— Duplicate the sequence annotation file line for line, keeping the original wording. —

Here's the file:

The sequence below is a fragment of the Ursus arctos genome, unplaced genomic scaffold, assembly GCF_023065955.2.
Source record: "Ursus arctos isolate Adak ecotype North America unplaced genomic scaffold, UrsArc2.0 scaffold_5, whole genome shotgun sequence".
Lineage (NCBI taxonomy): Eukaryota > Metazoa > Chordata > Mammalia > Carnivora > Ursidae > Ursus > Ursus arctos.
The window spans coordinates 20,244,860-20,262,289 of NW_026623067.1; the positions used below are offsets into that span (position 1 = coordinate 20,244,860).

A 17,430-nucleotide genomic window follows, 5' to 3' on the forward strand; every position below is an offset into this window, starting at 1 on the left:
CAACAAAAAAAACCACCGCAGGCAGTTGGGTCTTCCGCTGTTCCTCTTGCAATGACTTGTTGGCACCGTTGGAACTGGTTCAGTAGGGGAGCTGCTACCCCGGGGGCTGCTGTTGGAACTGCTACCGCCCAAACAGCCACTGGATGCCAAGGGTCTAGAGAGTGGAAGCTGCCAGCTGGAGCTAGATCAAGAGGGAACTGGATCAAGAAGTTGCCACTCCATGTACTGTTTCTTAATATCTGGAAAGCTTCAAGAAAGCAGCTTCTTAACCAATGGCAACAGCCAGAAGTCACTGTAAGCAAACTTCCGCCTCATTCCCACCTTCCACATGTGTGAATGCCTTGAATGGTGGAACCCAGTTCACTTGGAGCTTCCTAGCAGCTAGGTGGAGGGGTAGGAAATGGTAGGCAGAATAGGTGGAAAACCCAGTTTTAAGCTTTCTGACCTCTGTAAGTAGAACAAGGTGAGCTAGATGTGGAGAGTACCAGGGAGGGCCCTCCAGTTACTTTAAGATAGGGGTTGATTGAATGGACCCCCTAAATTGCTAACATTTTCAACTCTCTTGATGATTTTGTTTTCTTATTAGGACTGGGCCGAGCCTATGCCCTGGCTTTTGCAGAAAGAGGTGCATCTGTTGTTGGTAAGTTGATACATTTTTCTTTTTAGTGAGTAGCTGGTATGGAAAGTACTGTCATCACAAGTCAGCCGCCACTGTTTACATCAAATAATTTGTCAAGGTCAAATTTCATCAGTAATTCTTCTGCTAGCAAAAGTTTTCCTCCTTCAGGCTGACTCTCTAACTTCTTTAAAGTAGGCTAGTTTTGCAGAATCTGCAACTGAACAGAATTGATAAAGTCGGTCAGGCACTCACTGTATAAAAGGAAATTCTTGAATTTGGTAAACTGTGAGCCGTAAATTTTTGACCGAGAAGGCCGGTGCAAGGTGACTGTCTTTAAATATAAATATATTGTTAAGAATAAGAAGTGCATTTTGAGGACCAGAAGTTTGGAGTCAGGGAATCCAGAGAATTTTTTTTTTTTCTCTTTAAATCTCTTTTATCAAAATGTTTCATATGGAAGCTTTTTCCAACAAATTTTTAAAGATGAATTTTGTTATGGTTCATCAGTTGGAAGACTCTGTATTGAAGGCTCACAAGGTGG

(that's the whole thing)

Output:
The sequence below is a fragment of the Ursus arctos genome, unplaced genomic scaffold, assembly GCF_023065955.2.
Source record: "Ursus arctos isolate Adak ecotype North America unplaced genomic scaffold, UrsArc2.0 scaffold_5, whole genome shotgun sequence".
Lineage (NCBI taxonomy): Eukaryota > Metazoa > Chordata > Mammalia > Carnivora > Ursidae > Ursus > Ursus arctos.
The window spans coordinates 20,244,860-20,262,289 of NW_026623067.1; the positions used below are offsets into that span (position 1 = coordinate 20,244,860).

A 17,430-nucleotide genomic window follows, 5' to 3' on the forward strand; every position below is an offset into this window, starting at 1 on the left:
CAACAAAAAAAACCACCGCAGGCAGTTGGGTCTTCCGCTGTTCCTCTTGCAATGACTTGTTGGCACCGTTGGAACTGGTTCAGTAGGGGAGCTGCTACCCCGGGGGCTGCTGTTGGAACTGCTACCGCCCAAACAGCCACTGGATGCCAAGGGTCTAGAGAGTGGAAGCTGCCAGCTGGAGCTAGATCAAGAGGGAACTGGATCAAGAAGTTGCCACTCCATGTACTGTTTCTTAATATCTGGAAAGCTTCAAGAAAGCAGCTTCTTAACCAATGGCAACAGCCAGAAGTCACTGTAAGCAAACTTCCGCCTCATTCCCACCTTCCACATGTGTGAATGCCTTGAATGGTGGAACCCAGTTCACTTGGAGCTTCCTAGCAGCTAGGTGGAGGGGTAGGAAATGGTAGGCAGAATAGGTGGAAAACCCAGTTTTAAGCTTTCTGACCTCTGTAAGTAGAACAAGGTGAGCTAGATGTGGAGAGTACCAGGGAGGGCCCTCCAGTTACTTTAAGATAGGGGTTGATTGAATGGACCCCCTAAATTGCTAACATTTTCAACTCTCTTGATGATTTTGTTTTCTTATTAGGACTGGGCCGAGCCTATGCCCTGGCTTTTGCAGAAAGAGGTGCATCTGTTGTTGGTAAGTTGATACATTTTTCTTTTTAGTGAGTAGCTGGTATGGAAAGTACTGTCATCACAAGTCAGCCGCCACTGTTTACATCAAATAATTTGTCAAGGTCAAATTTCATCAGTAATTCTTCTGCTAGCAAAAGTTTTCCTCCTTCAGGCTGACTCTCTAACTTCTTTAAAGTAGGCTAGTTTTGCAGAATCTGCAACTGAACAGAATTGATAAAGTCGGTCAGGCACTCACTGTATAAAAGGAAATTCTTGAATTTGGTAAACTGTGAGCCGTAAATTTTTGACCGAGAAGGCCGGTGCAAGGTGACTGTCTTTAAATATAAATATATTGTTAAGAATAAGAAGTGCATTTTGAGGACCAGAAGTTTGGAGTCAGGGAATCCAGAGAATTTTTTTTTTTTCTCTTTAAATCTCTTTTATCAAAATGTTTCATATGGAAGCTTTTTCCAACAAATTTTTAAAGATGAATTTTGTTATGGTTCATCAGTTGGAAGACTCTGTATTGAAGGCTCACAAGGTGG